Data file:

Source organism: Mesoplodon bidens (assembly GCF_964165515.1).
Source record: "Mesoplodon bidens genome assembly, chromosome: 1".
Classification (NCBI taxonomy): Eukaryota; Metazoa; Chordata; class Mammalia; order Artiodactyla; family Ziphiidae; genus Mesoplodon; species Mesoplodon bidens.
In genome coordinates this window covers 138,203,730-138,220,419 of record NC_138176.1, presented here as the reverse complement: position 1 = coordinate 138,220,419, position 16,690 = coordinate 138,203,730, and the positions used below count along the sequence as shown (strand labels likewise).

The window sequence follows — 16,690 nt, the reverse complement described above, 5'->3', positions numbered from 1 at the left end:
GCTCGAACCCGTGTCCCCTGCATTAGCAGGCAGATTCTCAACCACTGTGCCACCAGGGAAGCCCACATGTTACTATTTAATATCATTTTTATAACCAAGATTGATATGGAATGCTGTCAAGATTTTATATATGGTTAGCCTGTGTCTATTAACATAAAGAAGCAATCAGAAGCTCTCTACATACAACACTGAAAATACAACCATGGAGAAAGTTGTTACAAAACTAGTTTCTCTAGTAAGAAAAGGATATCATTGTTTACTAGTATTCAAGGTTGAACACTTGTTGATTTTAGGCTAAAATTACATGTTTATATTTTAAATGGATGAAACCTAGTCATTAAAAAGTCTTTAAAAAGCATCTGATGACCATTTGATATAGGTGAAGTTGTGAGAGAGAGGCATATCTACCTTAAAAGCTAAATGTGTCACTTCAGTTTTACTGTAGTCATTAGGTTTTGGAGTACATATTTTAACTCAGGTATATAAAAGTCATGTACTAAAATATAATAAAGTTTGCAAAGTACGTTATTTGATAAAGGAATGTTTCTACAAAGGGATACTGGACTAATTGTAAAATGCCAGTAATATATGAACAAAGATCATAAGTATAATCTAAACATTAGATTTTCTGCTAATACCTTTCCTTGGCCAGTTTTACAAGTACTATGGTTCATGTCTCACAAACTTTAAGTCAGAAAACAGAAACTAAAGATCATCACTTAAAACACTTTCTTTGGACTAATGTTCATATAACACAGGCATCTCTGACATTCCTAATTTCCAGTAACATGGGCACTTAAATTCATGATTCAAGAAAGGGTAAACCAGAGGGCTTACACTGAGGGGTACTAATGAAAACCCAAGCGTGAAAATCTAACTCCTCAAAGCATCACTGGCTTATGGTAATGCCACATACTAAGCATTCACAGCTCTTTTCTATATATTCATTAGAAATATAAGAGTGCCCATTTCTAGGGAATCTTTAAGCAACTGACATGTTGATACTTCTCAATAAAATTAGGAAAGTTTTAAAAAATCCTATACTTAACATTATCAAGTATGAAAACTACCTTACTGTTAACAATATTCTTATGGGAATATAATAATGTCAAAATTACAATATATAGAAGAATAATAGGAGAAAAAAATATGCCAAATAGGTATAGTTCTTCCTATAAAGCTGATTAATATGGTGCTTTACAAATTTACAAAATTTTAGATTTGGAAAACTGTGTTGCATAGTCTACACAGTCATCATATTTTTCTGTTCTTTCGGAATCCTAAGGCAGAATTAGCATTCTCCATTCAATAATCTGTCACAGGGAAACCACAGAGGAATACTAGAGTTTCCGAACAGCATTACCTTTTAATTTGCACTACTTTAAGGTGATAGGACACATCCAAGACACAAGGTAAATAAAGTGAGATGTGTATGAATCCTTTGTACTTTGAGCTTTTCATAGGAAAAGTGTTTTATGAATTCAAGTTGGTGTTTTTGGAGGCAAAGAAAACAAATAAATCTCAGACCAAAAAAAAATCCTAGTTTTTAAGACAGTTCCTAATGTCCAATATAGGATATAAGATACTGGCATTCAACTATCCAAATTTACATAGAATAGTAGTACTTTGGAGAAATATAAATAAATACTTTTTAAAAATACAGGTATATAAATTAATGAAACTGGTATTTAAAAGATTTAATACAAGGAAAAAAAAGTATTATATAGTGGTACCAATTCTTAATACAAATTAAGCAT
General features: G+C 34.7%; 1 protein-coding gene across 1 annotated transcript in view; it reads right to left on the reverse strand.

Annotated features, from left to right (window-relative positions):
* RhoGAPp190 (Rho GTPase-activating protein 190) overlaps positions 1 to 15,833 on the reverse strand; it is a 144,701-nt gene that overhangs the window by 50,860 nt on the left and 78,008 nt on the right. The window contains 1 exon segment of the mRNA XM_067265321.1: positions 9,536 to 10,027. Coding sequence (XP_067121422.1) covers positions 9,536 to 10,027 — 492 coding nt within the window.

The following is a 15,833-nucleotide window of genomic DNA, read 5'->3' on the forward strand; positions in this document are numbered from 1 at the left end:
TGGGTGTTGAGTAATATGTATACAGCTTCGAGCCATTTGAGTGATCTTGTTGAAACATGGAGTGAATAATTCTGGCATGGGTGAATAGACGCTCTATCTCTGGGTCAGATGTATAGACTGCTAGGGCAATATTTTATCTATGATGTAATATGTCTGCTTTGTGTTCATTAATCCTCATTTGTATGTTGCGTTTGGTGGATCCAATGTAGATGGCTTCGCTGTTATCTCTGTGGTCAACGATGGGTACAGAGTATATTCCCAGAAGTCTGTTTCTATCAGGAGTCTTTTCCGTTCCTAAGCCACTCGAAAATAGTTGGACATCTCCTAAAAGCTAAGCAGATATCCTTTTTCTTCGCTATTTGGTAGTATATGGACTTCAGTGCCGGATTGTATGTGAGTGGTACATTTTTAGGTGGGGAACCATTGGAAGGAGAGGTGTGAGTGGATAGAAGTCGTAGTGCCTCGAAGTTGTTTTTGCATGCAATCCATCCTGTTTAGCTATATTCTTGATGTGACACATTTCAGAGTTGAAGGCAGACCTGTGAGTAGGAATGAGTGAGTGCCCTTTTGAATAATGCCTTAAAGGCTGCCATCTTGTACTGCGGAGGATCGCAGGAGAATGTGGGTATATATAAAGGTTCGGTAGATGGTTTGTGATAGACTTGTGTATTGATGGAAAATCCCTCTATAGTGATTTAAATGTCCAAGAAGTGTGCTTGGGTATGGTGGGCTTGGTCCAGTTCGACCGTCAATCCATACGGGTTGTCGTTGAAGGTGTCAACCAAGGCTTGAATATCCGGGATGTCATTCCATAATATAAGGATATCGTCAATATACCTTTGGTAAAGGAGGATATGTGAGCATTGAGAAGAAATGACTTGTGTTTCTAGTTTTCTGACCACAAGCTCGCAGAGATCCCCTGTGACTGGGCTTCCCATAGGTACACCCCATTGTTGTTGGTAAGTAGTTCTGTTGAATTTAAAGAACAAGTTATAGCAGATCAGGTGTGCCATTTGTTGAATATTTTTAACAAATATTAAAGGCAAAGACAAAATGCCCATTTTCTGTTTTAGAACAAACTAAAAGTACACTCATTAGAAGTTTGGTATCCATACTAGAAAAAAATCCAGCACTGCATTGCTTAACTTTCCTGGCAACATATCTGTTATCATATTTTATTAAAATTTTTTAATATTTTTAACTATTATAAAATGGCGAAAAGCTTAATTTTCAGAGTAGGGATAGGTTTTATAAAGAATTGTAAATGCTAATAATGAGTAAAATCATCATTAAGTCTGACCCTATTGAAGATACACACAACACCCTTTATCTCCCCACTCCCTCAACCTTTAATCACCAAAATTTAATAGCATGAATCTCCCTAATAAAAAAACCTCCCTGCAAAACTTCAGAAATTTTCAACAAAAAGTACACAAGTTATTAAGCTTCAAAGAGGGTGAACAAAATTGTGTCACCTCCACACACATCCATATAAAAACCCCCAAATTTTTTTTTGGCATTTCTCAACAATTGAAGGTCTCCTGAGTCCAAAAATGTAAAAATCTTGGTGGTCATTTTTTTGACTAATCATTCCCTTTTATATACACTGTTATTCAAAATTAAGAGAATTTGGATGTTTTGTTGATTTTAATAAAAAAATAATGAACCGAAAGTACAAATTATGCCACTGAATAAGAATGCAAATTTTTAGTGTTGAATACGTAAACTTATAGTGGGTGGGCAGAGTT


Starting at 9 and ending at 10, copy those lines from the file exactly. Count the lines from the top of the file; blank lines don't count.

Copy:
* RhoGAPp190 (Rho GTPase-activating protein 190) overlaps positions 1 to 15,833 on the reverse strand; it is a 144,701-nt gene that overhangs the window by 50,860 nt on the left and 78,008 nt on the right. The window contains 1 exon segment of the mRNA XM_067265321.1: positions 9,536 to 10,027. Coding sequence (XP_067121422.1) covers positions 9,536 to 10,027 — 492 coding nt within the window.

The following is a 15,833-nucleotide window of genomic DNA, read 5'->3' on the forward strand; positions in this document are numbered from 1 at the left end: